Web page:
Amy Clark

Dora Band-Aids for a Hurting World

Stocksy_txpa35cc2a0vqL000_Small_278409

When my daughter was small, I remember that each and every hurt required some type of medical treatment. We had a constant rotation of ice packs and tiny bandages, often for nonexistent wounds. It was as though the act of putting that Dora Band-Aid on her superficially scraped up knee was enough to close the floodgates of tears and make the world right again. She needed me to see her hurt, to echo how awful it was to be hurt, and then to show my efforts to repair it.

Last week I discovered that a family I had been working with, through a volunteer opportunity I am involved with, had fallen on some particularly hard times and had been living without things that I would consider basic human needs.  The gas in the home had been shut off, the stove was not in working order, medical needs couldn’t be addressed through their insurance, and there was not even a washer to care for their family’s clothing.

When you have a platform like this to work from, you can often make swift work and can create fast resolutions to problems, simply because of the large circle that comes with this type of job. In a matter of 24 hours, I found I could meet all of these basic needs for this family between our family’s resources and many, many generous givers that I reached out to who helped me close the gap through material and financial donations. If there is one thing I feel proud of, it is is the company I keep.

As I shared those gifts with this family this weekend  I had a flashback of being that mom sharing a Dora Band-Aid again- I was so unequipped. This wound was so beyond the reach of the tiny offering that I had.  I could see so very clearly that there were many other needs that were there and I knew that the gift I offered, while appreciated, was just a small bandage on a problem bigger than I could fill. 

I left my humble bandage for this wound, I echoed the hurt, and I hugged those people and gave what I could.

Those bandages though, those are mine to give out and sometimes I have a whole box at my disposal and sometimes I just have a couple to share that I can sprinkle around. This box is mine to do with what I choose, and yet,  I was surprised at some of the commentary that came from what others said about those bandages.

“Did they deserve them?”

“Were they working?”

“Why had they fallen on hard times in the first place?”

“So many people working the system….”

You have probably heard a few of these before, am I right?

Here’s the thing.

My family?

We worked the system. 

My husband lost his job for a year and we became part of the system that people refer to with that shake of their head.  We found ourselves unable to make ends meet, unable to find employment, and the seeker of any government gift that we could qualify for. My husband and I went without health insurance (a gamble that kept me up every night), we placed our son on a healthcare plan funded by the state, and we eagerly waited for those unemployment checks so we could do things like get groceries and pay our mortgage.

What helped us get through those times were those tiny bandages that so many giving and kind people shared with us. They knew they couldn’t heal the gaping wound we had…it would have been impossible!  Yet, they were happy to share the smaller bandages that made each of those dreary days in my life better.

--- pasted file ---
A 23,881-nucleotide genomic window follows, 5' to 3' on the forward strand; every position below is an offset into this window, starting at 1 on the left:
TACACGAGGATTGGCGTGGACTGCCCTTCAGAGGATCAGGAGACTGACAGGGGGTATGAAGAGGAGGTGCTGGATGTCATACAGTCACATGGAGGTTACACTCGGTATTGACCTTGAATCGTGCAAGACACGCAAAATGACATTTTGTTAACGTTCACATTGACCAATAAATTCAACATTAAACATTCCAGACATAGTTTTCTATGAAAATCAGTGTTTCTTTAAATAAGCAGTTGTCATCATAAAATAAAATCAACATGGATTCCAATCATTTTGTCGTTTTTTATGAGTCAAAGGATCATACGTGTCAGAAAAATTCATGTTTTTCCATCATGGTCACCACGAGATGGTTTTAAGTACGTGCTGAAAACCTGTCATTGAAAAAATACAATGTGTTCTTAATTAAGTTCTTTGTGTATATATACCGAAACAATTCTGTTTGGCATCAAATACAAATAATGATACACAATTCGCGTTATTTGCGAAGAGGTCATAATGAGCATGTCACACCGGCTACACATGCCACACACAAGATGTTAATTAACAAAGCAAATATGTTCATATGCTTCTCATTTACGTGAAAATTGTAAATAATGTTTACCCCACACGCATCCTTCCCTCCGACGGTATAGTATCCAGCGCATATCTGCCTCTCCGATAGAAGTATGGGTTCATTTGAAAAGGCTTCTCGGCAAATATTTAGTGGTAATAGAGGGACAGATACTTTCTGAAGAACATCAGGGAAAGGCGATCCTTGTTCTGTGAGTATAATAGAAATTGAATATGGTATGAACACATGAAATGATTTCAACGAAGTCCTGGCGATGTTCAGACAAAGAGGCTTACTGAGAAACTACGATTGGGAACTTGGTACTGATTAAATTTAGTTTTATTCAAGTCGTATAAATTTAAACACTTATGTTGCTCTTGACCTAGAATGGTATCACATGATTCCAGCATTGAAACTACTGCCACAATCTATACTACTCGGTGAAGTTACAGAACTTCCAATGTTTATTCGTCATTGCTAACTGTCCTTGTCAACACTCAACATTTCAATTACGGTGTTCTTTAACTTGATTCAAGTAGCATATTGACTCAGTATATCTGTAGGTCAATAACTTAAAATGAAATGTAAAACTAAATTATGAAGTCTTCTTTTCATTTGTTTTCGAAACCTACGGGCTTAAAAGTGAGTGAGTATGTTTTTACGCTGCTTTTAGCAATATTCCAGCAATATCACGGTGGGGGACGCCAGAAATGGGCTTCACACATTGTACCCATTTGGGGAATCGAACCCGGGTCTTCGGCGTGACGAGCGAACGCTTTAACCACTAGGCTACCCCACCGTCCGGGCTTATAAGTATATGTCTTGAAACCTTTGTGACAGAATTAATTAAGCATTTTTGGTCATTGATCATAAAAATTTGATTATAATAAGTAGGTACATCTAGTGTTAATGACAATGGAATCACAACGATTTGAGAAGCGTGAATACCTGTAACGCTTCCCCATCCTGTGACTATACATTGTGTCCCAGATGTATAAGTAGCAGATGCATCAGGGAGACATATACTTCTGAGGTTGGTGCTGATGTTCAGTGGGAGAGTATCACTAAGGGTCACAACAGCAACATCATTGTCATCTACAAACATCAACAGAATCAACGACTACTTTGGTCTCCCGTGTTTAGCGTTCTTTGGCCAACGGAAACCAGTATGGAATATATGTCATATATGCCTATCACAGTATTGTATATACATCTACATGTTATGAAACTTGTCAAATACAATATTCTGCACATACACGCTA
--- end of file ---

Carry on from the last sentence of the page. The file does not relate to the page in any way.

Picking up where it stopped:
They brought us meals, they watched our baby, they gave us gift cards to have nights out, they even bought a pizza for the volunteers who later had to move us out of our very own home that we could no longer afford.

I could not even have purchased that pizza for them as a thank you.

Our debt situation?

Well, we needed a full-body cast at that point, not a tiny bandage.

But those bandages made such a difference and I still reflect on the generosity of the people that got us through such a depressing time in my life. 

And now, I’m the lucky one who has a box of tiny bandages to help those in need.

The bandages are often the smallest gifts, but not only are they my gifts to give, but it is their gift to do what they need to do with it. I don’t worry about if that bandage is going to someone working hard enough or if they are deserving of my tiny bandages.

I know God will figure all of that out.

He has a way of sorting things out for me. 

I only hope that other people are sprinkling them in some of the same spots that I am so we can close the gap on those hurts in the world together. When cobbled together, incredible things happen like the small Christmas miracle I got to witness this weekend as we met these basic needs for a family I love.

As we close out another year here at MomAdvice, I hope you will find a way to share your gifts with others, whether they are big or small. Just as I did with my daughter,  I am acknowledging these hurts in the world today, I echo your hurts because I think about them too and pray for resolutions, and I share a tiny bandage with those of you who are hurting.

I am also hoping you are one of the lucky ones holding a box and you won’t forget to share a few Dora Band-Aids of your own, even if the wounds seem too big for such small offerings.

They all matter.

And so do you.

xoxo

Published December 21, 2015 by:

Amy Clark

Amy Allen Clark is the founder of MomAdvice.com. You can read all about her here.

comments powered by Disqus